By Kate Jenkins
In a previous Forbes post, we considered the disconcerting reality that even in the midst of an unemployment crisis, employers across industries are still unable to find the talent profiles they need. How is it possible that even highly educated candidates are unable to find skilled work when millions of open positions go unfilled? Evidence indicates that this talent gap is not due to the absence of technical skills, as one might expect, but rather to the absence of “soft skills,” or what we’ll call 21st century skills, in prospective candidates. These primarily refer to interpersonal and general analytic abilities like teamwork, empathy, leadership, negotiation, adaptability, and problem solving.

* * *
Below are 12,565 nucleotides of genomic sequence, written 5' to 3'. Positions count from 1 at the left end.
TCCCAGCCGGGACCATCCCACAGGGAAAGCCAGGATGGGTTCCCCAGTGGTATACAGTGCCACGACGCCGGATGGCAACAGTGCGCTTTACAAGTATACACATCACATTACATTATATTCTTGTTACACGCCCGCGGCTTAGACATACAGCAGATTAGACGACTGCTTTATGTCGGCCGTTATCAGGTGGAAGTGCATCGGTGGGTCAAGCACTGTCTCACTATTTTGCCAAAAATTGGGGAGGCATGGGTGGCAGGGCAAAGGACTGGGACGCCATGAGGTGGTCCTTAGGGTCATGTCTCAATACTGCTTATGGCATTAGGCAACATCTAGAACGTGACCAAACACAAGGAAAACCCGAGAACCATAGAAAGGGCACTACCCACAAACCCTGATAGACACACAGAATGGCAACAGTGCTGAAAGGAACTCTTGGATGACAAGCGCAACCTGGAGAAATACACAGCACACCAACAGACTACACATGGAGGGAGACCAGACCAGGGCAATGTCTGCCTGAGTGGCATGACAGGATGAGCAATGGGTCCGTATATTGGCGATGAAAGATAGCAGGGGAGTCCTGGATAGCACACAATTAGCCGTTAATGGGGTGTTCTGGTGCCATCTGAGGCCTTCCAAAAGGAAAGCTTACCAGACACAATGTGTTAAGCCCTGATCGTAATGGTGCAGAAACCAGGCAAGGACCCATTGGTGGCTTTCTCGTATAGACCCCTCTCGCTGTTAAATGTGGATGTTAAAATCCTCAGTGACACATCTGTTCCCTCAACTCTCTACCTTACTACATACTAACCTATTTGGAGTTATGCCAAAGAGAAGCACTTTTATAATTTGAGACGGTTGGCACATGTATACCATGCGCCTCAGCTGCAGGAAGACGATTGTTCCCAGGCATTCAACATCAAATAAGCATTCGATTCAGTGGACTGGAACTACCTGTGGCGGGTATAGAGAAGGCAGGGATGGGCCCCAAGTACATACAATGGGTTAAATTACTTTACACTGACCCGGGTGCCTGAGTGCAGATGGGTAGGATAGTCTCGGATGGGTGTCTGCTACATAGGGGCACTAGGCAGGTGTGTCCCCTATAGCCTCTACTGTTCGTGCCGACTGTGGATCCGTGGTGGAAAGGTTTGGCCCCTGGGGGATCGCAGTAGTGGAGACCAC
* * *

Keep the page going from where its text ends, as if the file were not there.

As we discussed, this is useful information for students and educators, but lessons from this research could be of particular benefit to employers, as well. The problem is that 21st century skills are very difficult to assess with any kind of rigor, especially before one can evaluate a candidate on the job. Can a candidate think innovatively? Collaborate with other team members? Assimilate feedback and coaching? Will the candidate be adaptable to new environments and successfully integrate with teams? It is very difficult to reduce these questions to discrete qualifications and quantifiable metrics in the same way we assess recognized degrees and numerical grades.